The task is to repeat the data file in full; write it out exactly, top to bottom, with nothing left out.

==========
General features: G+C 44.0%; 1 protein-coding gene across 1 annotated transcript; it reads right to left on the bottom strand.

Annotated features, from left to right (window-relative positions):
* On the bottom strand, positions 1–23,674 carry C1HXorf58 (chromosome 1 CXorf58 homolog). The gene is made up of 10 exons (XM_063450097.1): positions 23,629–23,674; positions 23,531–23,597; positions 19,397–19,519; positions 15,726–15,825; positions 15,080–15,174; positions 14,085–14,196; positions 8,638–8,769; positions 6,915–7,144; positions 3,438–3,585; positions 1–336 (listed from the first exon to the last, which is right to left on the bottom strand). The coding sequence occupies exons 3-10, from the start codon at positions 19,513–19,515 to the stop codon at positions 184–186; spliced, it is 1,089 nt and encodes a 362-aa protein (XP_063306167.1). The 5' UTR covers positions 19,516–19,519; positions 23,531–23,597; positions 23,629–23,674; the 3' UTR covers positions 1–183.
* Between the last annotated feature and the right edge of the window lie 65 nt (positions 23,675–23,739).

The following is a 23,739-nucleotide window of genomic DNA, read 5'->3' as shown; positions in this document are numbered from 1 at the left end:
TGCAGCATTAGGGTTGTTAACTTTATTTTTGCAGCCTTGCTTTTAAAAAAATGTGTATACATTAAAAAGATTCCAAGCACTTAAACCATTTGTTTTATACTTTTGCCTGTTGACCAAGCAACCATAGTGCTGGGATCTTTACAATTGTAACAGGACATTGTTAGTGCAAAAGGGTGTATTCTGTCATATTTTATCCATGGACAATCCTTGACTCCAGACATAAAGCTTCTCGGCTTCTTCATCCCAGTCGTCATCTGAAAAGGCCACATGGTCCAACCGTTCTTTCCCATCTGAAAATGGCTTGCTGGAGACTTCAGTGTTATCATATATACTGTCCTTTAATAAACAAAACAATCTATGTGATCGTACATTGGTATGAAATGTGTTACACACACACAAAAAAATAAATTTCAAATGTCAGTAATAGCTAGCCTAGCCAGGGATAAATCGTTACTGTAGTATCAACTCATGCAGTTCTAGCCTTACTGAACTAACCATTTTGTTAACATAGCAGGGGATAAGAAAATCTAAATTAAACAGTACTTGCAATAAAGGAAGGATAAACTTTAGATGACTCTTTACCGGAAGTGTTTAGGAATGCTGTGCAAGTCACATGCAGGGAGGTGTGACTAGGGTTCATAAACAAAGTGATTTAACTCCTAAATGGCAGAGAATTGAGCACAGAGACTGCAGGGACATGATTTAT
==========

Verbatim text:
General features: G+C 44.0%; 1 protein-coding gene across 1 annotated transcript; it reads right to left on the bottom strand.

Annotated features, from left to right (window-relative positions):
* On the bottom strand, positions 1–23,674 carry C1HXorf58 (chromosome 1 CXorf58 homolog). The gene is made up of 10 exons (XM_063450097.1): positions 23,629–23,674; positions 23,531–23,597; positions 19,397–19,519; positions 15,726–15,825; positions 15,080–15,174; positions 14,085–14,196; positions 8,638–8,769; positions 6,915–7,144; positions 3,438–3,585; positions 1–336 (listed from the first exon to the last, which is right to left on the bottom strand). The coding sequence occupies exons 3-10, from the start codon at positions 19,513–19,515 to the stop codon at positions 184–186; spliced, it is 1,089 nt and encodes a 362-aa protein (XP_063306167.1). The 5' UTR covers positions 19,516–19,519; positions 23,531–23,597; positions 23,629–23,674; the 3' UTR covers positions 1–183.
* Between the last annotated feature and the right edge of the window lie 65 nt (positions 23,675–23,739).

The following is a 23,739-nucleotide window of genomic DNA, read 5'->3' as shown; positions in this document are numbered from 1 at the left end:
TGCAGCATTAGGGTTGTTAACTTTATTTTTGCAGCCTTGCTTTTAAAAAAATGTGTATACATTAAAAAGATTCCAAGCACTTAAACCATTTGTTTTATACTTTTGCCTGTTGACCAAGCAACCATAGTGCTGGGATCTTTACAATTGTAACAGGACATTGTTAGTGCAAAAGGGTGTATTCTGTCATATTTTATCCATGGACAATCCTTGACTCCAGACATAAAGCTTCTCGGCTTCTTCATCCCAGTCGTCATCTGAAAAGGCCACATGGTCCAACCGTTCTTTCCCATCTGAAAATGGCTTGCTGGAGACTTCAGTGTTATCATATATACTGTCCTTTAATAAACAAAACAATCTATGTGATCGTACATTGGTATGAAATGTGTTACACACACACAAAAAAATAAATTTCAAATGTCAGTAATAGCTAGCCTAGCCAGGGATAAATCGTTACTGTAGTATCAACTCATGCAGTTCTAGCCTTACTGAACTAACCATTTTGTTAACATAGCAGGGGATAAGAAAATCTAAATTAAACAGTACTTGCAATAAAGGAAGGATAAACTTTAGATGACTCTTTACCGGAAGTGTTTAGGAATGCTGTGCAAGTCACATGCAGGGAGGTGTGACTAGGGTTCATAAACAAAGTGATTTAACTCCTAAATGGCAGAGAATTGAGCACAGAGACTGCAGGGACATGATTTAT